Does Red Hat's acquisition of JBoss for $350 million conflict with the very cozy relationship that has existed between Red Hat, IBM and Oracle?
Some analysts think it does.
"IBM and Oracle now clearly see JBoss as a major competitive threat and will be less likely to favor Red Hat going forward," said Scott Donahue of analyst firm Tier 1 Research, a division of The 451 Group.
"We also predict that there will be cultural clashes between JBoss CEO Marc Fleury and Red Hat CEO Matt Szulik going forward."
But that deal is not necessarily bad news for Novell in the longer term, he said, since IBM would be "forced to move more rapidly to embrace Novell, and perhaps even acquire the company. Novell will likely benefit from the transaction in the longer-term, as it will continue to work with JBoss and will find more love from both Armonk [IBM] and Redwood Shores [Oracle]," he said.
But JBoss board member David Skok, who is also a general partner at venture capitalist Matrix Partners in Bostonan early investor in JBoss told eWEEK in an interview that he did not believe the deal would have any impact on JBoss' existing good relationship with Oracle.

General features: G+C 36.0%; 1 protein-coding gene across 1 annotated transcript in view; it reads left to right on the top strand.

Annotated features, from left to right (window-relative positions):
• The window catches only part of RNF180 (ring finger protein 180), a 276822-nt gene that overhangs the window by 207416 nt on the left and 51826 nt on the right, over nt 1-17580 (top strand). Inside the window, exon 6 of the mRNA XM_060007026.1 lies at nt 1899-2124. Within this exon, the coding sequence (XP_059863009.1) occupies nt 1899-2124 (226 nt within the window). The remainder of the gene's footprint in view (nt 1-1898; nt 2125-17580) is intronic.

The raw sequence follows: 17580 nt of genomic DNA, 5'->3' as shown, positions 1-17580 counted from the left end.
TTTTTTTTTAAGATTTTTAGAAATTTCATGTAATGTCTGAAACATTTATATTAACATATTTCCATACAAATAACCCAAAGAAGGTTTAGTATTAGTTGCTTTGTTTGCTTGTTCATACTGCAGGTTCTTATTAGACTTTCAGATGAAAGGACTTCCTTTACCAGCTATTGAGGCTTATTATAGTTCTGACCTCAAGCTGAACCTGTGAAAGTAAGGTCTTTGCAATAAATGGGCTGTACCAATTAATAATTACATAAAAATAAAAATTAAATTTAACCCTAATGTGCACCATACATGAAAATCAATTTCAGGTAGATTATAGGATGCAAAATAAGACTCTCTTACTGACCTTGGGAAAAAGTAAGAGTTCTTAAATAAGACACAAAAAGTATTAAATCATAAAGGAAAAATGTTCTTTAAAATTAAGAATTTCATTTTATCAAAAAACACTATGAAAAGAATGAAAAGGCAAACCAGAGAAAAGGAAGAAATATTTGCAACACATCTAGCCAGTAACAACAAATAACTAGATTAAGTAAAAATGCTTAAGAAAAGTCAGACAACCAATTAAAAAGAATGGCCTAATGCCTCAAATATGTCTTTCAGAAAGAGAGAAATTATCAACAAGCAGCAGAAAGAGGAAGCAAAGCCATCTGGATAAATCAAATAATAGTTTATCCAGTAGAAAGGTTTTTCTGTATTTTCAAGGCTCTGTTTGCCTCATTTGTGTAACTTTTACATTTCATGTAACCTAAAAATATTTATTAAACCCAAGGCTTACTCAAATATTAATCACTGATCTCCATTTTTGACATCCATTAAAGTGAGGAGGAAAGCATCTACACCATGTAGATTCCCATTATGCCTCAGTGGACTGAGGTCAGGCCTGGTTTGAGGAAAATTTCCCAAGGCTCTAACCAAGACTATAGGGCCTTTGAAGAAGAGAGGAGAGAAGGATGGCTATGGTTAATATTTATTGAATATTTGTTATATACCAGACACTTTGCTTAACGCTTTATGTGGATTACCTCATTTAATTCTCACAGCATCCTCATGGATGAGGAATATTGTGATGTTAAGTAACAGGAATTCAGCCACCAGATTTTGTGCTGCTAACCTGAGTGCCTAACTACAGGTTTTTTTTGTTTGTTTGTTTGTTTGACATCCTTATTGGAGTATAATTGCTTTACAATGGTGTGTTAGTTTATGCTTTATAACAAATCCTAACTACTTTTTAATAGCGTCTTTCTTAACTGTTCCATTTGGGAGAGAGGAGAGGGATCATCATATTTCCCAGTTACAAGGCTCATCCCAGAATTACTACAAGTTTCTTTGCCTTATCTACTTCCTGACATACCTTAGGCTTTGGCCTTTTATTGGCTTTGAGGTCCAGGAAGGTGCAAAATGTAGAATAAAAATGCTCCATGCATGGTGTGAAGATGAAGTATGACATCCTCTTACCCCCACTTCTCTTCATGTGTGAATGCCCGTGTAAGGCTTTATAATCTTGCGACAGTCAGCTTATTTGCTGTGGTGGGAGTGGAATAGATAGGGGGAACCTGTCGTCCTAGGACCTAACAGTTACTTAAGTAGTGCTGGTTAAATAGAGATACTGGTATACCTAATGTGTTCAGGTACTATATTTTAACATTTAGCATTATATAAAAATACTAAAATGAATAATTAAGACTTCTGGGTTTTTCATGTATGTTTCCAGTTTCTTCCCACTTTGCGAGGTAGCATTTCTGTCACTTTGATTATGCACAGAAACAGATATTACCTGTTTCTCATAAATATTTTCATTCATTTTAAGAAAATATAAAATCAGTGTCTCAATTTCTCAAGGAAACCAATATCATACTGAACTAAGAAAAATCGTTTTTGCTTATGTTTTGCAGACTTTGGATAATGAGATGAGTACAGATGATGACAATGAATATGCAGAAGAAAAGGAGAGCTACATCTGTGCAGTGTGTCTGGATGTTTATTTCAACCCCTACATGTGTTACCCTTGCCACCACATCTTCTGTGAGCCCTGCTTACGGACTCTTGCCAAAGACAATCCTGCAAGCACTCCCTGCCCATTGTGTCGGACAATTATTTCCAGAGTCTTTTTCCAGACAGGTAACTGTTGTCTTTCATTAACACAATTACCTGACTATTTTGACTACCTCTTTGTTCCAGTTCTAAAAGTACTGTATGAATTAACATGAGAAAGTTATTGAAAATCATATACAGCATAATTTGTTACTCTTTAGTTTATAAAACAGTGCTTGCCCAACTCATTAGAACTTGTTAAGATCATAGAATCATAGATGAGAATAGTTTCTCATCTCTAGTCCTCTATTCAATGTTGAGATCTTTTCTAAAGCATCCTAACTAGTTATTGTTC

But he was a little less sure about IBM's reaction.
"There is some risk with IBM and they may well take offense given that JBoss competes head-on with their WebSphere products," he said.
Asked if any possible chilling of IBM's relationship with both JBoss and Red Hat concerned him, Skok said there is always a positive for every potential negative and the deal was likely to garner the combined firm more business from Hewlett-Packard.
"I believe HP is looking for a single-stack provider that can help them synchronize releases and have just one place to point to for support issues," Skok said.
"I expect HP to be very excited about this move and to put a lot more emphasis behind this stack than they would have done with the two vendors previously. They are also actually a bigger channel for Red Hat than IBM."
But the business side of the open-source community is touting the deal as indelible proof that there is a valid business model around open-source software and that customers are willing to pay for those solutions.
The deal also effectively disproves many of the comments that competitors with proprietary business models have made about Linux and open-source software, most notably that customers are not willing to pay for it, that these solutions are free and that there are no business models around them, OSDL (Open Source Development Labs) CEO Stuart Cohen told eWEEK in an interview on April 10.
OSDL is also embracing the fact that both parties to this deal are companies with long open-source histories.
Next Page: Keeping it in the open-source family.